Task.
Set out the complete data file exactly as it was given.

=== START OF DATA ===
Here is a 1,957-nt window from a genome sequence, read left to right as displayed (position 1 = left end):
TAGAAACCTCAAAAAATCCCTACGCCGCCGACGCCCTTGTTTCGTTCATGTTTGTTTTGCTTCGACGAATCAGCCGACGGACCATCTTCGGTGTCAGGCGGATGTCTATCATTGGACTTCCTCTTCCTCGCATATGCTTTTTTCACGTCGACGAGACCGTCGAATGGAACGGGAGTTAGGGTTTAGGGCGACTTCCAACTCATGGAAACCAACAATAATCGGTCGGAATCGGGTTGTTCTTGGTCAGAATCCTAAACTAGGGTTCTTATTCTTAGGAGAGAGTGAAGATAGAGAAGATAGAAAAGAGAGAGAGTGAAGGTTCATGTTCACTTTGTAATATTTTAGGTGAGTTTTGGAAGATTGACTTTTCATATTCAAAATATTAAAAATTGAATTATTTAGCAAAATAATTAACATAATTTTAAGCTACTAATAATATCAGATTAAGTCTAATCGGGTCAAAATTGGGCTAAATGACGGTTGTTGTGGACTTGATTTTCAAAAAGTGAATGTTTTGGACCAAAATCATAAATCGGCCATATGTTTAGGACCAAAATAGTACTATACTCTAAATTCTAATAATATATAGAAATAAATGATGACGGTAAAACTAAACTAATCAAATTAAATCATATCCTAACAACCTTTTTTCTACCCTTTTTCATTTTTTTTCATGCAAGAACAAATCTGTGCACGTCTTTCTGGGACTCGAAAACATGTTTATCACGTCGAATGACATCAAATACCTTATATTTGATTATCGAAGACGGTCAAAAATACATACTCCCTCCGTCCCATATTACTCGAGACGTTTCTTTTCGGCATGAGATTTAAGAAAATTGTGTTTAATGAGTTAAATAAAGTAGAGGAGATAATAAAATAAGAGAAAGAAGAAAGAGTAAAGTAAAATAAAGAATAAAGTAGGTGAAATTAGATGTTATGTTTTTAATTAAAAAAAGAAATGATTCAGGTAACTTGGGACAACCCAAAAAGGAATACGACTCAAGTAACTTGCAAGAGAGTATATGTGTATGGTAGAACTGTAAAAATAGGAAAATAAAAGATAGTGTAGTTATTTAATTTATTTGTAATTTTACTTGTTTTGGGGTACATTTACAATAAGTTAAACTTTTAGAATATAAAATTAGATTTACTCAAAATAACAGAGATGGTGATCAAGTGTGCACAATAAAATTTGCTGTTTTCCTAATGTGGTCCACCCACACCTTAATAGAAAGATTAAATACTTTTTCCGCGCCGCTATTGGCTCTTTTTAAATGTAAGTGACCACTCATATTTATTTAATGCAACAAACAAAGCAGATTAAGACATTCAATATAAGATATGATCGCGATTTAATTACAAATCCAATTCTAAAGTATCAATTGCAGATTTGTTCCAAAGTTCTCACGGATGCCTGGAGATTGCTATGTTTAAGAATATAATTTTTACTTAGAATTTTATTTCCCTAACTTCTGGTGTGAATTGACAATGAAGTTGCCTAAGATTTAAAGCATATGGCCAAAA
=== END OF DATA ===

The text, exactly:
Here is a 1,957-nt window from a genome sequence, read left to right as displayed (position 1 = left end):
TAGAAACCTCAAAAAATCCCTACGCCGCCGACGCCCTTGTTTCGTTCATGTTTGTTTTGCTTCGACGAATCAGCCGACGGACCATCTTCGGTGTCAGGCGGATGTCTATCATTGGACTTCCTCTTCCTCGCATATGCTTTTTTCACGTCGACGAGACCGTCGAATGGAACGGGAGTTAGGGTTTAGGGCGACTTCCAACTCATGGAAACCAACAATAATCGGTCGGAATCGGGTTGTTCTTGGTCAGAATCCTAAACTAGGGTTCTTATTCTTAGGAGAGAGTGAAGATAGAGAAGATAGAAAAGAGAGAGAGTGAAGGTTCATGTTCACTTTGTAATATTTTAGGTGAGTTTTGGAAGATTGACTTTTCATATTCAAAATATTAAAAATTGAATTATTTAGCAAAATAATTAACATAATTTTAAGCTACTAATAATATCAGATTAAGTCTAATCGGGTCAAAATTGGGCTAAATGACGGTTGTTGTGGACTTGATTTTCAAAAAGTGAATGTTTTGGACCAAAATCATAAATCGGCCATATGTTTAGGACCAAAATAGTACTATACTCTAAATTCTAATAATATATAGAAATAAATGATGACGGTAAAACTAAACTAATCAAATTAAATCATATCCTAACAACCTTTTTTCTACCCTTTTTCATTTTTTTTCATGCAAGAACAAATCTGTGCACGTCTTTCTGGGACTCGAAAACATGTTTATCACGTCGAATGACATCAAATACCTTATATTTGATTATCGAAGACGGTCAAAAATACATACTCCCTCCGTCCCATATTACTCGAGACGTTTCTTTTCGGCATGAGATTTAAGAAAATTGTGTTTAATGAGTTAAATAAAGTAGAGGAGATAATAAAATAAGAGAAAGAAGAAAGAGTAAAGTAAAATAAAGAATAAAGTAGGTGAAATTAGATGTTATGTTTTTAATTAAAAAAAGAAATGATTCAGGTAACTTGGGACAACCCAAAAAGGAATACGACTCAAGTAACTTGCAAGAGAGTATATGTGTATGGTAGAACTGTAAAAATAGGAAAATAAAAGATAGTGTAGTTATTTAATTTATTTGTAATTTTACTTGTTTTGGGGTACATTTACAATAAGTTAAACTTTTAGAATATAAAATTAGATTTACTCAAAATAACAGAGATGGTGATCAAGTGTGCACAATAAAATTTGCTGTTTTCCTAATGTGGTCCACCCACACCTTAATAGAAAGATTAAATACTTTTTCCGCGCCGCTATTGGCTCTTTTTAAATGTAAGTGACCACTCATATTTATTTAATGCAACAAACAAAGCAGATTAAGACATTCAATATAAGATATGATCGCGATTTAATTACAAATCCAATTCTAAAGTATCAATTGCAGATTTGTTCCAAAGTTCTCACGGATGCCTGGAGATTGCTATGTTTAAGAATATAATTTTTACTTAGAATTTTATTTCCCTAACTTCTGGTGTGAATTGACAATGAAGTTGCCTAAGATTTAAAGCATATGGCCAAAA